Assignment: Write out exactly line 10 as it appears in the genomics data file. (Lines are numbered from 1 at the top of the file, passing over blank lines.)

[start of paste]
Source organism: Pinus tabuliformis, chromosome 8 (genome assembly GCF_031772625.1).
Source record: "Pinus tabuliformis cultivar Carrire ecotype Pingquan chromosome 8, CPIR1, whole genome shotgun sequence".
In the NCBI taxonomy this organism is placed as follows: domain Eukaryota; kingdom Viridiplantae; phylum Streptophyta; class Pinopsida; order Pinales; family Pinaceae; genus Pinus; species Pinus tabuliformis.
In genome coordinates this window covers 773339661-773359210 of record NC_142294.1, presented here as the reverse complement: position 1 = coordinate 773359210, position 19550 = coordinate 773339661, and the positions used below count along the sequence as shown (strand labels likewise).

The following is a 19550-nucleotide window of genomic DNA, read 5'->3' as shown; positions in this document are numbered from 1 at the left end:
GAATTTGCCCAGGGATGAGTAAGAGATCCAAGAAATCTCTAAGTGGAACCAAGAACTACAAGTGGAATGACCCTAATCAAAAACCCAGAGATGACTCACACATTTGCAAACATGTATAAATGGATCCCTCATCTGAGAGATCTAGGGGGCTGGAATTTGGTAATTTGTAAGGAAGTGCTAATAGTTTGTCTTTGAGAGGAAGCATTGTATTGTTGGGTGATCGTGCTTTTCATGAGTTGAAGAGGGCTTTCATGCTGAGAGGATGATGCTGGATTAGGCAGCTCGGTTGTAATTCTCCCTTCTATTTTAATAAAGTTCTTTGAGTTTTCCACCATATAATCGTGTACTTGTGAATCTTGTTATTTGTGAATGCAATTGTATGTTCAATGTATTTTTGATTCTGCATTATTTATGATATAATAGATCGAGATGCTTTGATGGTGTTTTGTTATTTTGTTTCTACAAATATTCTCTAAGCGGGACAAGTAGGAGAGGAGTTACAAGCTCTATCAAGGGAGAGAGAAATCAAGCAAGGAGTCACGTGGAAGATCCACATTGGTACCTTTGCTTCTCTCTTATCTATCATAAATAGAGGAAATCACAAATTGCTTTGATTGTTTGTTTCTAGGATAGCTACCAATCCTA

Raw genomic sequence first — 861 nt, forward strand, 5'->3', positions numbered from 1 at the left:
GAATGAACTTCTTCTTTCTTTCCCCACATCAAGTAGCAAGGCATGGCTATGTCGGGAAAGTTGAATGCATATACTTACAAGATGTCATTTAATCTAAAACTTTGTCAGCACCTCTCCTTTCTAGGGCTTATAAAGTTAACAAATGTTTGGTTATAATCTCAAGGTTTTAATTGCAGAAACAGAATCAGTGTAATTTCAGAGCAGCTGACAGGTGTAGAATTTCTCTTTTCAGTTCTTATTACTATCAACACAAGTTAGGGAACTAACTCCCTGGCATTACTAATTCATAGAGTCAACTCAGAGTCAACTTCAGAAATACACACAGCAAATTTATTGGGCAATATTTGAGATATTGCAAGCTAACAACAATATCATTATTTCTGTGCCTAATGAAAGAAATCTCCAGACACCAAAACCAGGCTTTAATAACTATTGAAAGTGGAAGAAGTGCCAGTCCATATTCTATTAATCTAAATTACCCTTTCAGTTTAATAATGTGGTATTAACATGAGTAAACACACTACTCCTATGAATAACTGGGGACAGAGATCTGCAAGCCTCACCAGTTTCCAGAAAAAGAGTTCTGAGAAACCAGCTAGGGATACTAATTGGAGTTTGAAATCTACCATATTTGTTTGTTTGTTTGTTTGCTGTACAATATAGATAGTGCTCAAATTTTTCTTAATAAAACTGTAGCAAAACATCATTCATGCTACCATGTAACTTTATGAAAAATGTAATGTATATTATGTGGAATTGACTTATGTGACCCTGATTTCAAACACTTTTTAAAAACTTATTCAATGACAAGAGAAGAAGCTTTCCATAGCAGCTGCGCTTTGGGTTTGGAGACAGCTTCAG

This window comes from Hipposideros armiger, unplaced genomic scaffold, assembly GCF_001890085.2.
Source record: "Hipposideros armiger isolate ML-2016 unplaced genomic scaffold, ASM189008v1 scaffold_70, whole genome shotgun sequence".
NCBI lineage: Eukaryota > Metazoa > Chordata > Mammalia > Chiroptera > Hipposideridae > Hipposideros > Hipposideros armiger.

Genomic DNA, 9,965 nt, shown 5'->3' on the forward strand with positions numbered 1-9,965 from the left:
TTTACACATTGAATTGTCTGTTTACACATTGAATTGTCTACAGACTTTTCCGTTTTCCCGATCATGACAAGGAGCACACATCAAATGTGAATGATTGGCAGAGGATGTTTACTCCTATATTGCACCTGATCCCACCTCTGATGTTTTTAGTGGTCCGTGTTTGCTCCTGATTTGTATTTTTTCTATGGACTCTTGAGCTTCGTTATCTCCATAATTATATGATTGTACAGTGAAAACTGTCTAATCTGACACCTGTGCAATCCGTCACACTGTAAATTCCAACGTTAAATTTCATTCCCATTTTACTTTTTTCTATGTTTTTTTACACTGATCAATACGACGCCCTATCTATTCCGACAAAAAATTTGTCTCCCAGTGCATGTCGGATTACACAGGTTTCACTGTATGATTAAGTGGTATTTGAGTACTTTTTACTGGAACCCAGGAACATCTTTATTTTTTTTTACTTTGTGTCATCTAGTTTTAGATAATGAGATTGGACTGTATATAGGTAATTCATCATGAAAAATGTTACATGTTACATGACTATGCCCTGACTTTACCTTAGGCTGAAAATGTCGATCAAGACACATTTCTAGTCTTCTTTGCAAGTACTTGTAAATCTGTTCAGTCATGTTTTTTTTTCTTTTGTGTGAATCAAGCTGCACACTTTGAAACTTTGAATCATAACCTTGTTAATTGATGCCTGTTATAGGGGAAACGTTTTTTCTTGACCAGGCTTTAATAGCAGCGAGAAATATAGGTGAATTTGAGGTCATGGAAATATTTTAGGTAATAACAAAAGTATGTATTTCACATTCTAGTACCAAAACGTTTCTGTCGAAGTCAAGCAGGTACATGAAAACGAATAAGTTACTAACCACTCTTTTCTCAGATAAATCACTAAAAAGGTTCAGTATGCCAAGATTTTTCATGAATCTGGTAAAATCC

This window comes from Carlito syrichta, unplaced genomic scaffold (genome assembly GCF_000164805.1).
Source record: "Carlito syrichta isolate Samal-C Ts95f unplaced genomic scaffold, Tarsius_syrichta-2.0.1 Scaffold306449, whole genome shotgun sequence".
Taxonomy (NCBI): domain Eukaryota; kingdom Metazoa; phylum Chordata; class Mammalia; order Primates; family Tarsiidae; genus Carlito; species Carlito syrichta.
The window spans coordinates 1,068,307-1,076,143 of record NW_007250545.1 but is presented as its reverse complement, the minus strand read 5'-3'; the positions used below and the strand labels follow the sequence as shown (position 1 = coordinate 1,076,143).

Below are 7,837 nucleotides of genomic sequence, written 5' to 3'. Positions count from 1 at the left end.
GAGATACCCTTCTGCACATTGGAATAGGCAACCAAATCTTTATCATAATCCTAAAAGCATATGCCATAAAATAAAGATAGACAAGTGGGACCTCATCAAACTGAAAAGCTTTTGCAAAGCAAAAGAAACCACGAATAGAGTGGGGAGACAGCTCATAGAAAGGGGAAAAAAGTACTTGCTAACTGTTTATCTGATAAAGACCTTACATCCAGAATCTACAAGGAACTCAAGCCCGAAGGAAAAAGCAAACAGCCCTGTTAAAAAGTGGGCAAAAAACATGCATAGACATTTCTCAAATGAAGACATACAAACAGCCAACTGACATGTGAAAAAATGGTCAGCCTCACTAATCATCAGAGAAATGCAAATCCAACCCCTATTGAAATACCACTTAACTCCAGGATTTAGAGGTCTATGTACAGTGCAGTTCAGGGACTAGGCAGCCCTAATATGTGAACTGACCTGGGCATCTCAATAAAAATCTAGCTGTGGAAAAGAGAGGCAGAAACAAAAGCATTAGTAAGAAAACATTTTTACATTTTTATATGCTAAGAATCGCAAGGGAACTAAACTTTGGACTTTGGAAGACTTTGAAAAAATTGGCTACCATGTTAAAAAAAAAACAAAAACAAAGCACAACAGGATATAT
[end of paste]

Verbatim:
Source record: "Hipposideros armiger isolate ML-2016 unplaced genomic scaffold, ASM189008v1 scaffold_70, whole genome shotgun sequence".